Blue Pill or Red Pill: Which Will Joe Biden Pick?

COMMENTARY Defense

Blue Pill or Red Pill: Which Will Joe Biden Pick?

Jan 7th, 2022 3 min read
COMMENTARY BY
Thomas Spoehr

Director, Center for National Defense

Thomas W. Spoehr conducts and supervises research on national defense matters.
President Joe Biden is seen before giving remarks in Statuary Hall of the U.S Capitol on January 6, 2022 in Washington, D.C. Greg Nash-Pool / Getty Images

Key Takeaways

If Biden takes the “red pill,” these reports will acknowledge that America needs a stronger military to reinforce our diplomacy.

Mr. Biden’s first budget request grew the budget of every federal department by an average of 16%—except for Defense and Homeland Security.

Biden may well take the blue pill and continue to believe what he chooses to believe about the world we live in. Or he can react to the new global realities.

In the 1999 film “The Matrix,” Morpheus gives Neo the choice of a blue pill or red pill.

The blue pill offered the chance to remain in his comfortable fantasy world, believing whatever he wants to believe. The red pill would cause Neo to confront a brutish reality. Neo takes the red pill, and everything that follows flows from that decision.

President Biden will soon face a similar choice. The law requires that he produce a national security and a national defense strategy within the first year of his presidency. And the clock is ticking.

Those documents must describe America’s vital national security goals, what’s needed to deter aggression, and our current capability of carrying out the necessary tasks. Both allies and adversaries will scrutinize these reports to discern what they can expect from this president and to gauge his resolve to defend U.S. interests.

If Mr. Biden opts for the blue pill, these documents will reassert his previous claims the greatest security threat facing America is climate change and that international diplomacy, allied action and economic sanctions can reliably dissuade China, Russia, North Korea and Iran from doing their worst.

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However, if he takes the “red pill,” these reports will acknowledge that America needs a stronger military to reinforce our diplomacy and keep in check the likes of Chinese President Xi Jinping, Russian President Vladimir Putin, North Korean Supreme Leader Kim Jong-un and Iranian Supreme Leader Ayatollah Ali Khamenei in check.

Unfortunately, the signals so far suggest Mr. Biden will “go blue.”

His March interim national security guidance was long on slogans like “America is back” and “Diplomacy is back” but lacked specifics. While the 24-page document mentioned climate change 14 times, it was oddly silent about “quaint” national security topics such as the Navy or Army.

Mr. Biden’s first budget request grew the budget of every federal department by an average of 16%—except for Defense and Homeland Security; their proposed budgets did not even keep pace with 2% inflation, much less today’s runaway prices.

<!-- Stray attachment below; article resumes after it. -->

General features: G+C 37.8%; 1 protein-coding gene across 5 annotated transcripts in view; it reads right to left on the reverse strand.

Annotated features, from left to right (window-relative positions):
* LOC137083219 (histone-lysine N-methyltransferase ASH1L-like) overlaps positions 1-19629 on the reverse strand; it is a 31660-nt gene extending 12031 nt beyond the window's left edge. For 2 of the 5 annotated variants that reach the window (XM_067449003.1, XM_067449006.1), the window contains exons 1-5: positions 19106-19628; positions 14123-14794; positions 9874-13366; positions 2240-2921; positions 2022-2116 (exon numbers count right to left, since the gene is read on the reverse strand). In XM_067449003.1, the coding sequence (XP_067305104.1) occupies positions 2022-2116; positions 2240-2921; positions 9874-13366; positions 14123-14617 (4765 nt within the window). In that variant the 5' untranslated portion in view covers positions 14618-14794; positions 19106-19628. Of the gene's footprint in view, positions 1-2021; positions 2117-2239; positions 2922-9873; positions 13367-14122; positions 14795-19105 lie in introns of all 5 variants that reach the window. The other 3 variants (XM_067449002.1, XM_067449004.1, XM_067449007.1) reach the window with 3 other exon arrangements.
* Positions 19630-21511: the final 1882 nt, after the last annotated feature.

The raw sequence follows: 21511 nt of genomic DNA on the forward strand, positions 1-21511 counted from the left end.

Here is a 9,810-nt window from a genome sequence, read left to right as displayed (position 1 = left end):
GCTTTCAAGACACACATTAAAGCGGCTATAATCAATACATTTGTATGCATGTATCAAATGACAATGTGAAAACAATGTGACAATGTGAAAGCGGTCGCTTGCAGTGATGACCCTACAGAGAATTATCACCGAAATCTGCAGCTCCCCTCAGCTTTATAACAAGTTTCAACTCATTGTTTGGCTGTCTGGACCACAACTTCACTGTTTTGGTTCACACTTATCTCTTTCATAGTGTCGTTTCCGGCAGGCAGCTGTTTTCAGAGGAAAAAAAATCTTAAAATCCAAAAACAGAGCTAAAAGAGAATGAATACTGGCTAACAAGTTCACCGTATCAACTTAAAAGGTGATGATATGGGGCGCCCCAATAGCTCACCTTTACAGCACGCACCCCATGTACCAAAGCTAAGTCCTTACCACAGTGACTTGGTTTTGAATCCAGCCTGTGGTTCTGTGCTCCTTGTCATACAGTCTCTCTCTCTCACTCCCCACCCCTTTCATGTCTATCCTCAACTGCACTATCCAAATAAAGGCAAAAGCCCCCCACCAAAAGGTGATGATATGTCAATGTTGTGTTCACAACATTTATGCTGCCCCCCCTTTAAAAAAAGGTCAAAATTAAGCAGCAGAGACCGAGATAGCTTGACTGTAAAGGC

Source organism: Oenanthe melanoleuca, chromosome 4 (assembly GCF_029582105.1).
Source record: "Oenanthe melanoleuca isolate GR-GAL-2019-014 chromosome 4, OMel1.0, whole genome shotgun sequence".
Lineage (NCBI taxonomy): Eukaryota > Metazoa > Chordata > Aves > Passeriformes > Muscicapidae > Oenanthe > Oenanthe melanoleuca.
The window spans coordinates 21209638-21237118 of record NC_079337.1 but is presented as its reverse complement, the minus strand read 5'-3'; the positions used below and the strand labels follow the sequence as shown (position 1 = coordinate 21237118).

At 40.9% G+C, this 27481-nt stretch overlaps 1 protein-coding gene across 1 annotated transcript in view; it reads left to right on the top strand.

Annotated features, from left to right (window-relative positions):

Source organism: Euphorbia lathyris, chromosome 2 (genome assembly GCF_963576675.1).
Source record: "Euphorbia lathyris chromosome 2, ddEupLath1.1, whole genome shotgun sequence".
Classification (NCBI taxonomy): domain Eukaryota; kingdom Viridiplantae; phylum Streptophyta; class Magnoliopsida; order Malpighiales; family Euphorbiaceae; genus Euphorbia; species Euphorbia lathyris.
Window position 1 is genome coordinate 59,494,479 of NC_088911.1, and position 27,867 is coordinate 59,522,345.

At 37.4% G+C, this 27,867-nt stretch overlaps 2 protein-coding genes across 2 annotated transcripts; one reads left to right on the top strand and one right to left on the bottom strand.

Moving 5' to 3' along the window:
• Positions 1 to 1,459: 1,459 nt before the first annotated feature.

The first plan released by Mr. Biden’s Pentagon came in October. Forget about China. This was a “Climate Adaptation Plan” describing how the Pentagon will “take bold steps to accelerate adaptation to reduce the adverse impacts of climate change.”

Throughout 2021, the Biden defense team prioritized initiatives like tracking down extremism in the ranks, ensuring the electrification of military vehicle fleets or providing transgender surgery for military members.

Meanwhile, China, Russia and Iran were otherwise occupied.

China began a broad nuclear breakout, to possibly quadruple the numbers and types of its nuclear weapons. Mr. Putin massed 100,000 troops across from Ukraine and presented Mr. Biden with a list of demands to be met in order for him to de-escalate. Tehran discarded any semblance of complying with international restrictions on uranium enrichment and plowed ahead with plans to build a nuclear weapon.

The reality is that incoming U.S. presidents are often confronted with unexpected situations which force them to alter their agendas.

Former President Jimmy Carter was forced to react to the Soviet invasion of Afghanistan. Former President George W. Bush was transformed overnight into a wartime president by the Sept. 11 terrorist attacks. Mr. Biden had hoped to focus on COVID-19, jobs and the climate.

But the world has intervened. In the last 12 months, the world has become unquestionably less hospitable. Autocrats are on the march.

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In the end, what defines a presidency is not the platform the successful candidate campaigned on, but how quickly and effectively a president reacts to critical, unanticipated circumstances.

Mr. Biden in the coming weeks has a choice to make. He may well take the blue pill and continue to believe what he chooses to believe about the world we live in. Or he can react to the new global realities and direct vigorous and innovative security strategies which include building and maintaining a stronger U.S. military.

The Matrix is fiction, but in the red pill/blue pill choice facing Mr. Biden and the consequences for America could not be more real.

Neo chose red. Let’s hope Mr. Biden does too.

This piece originally appeared in The Washington Times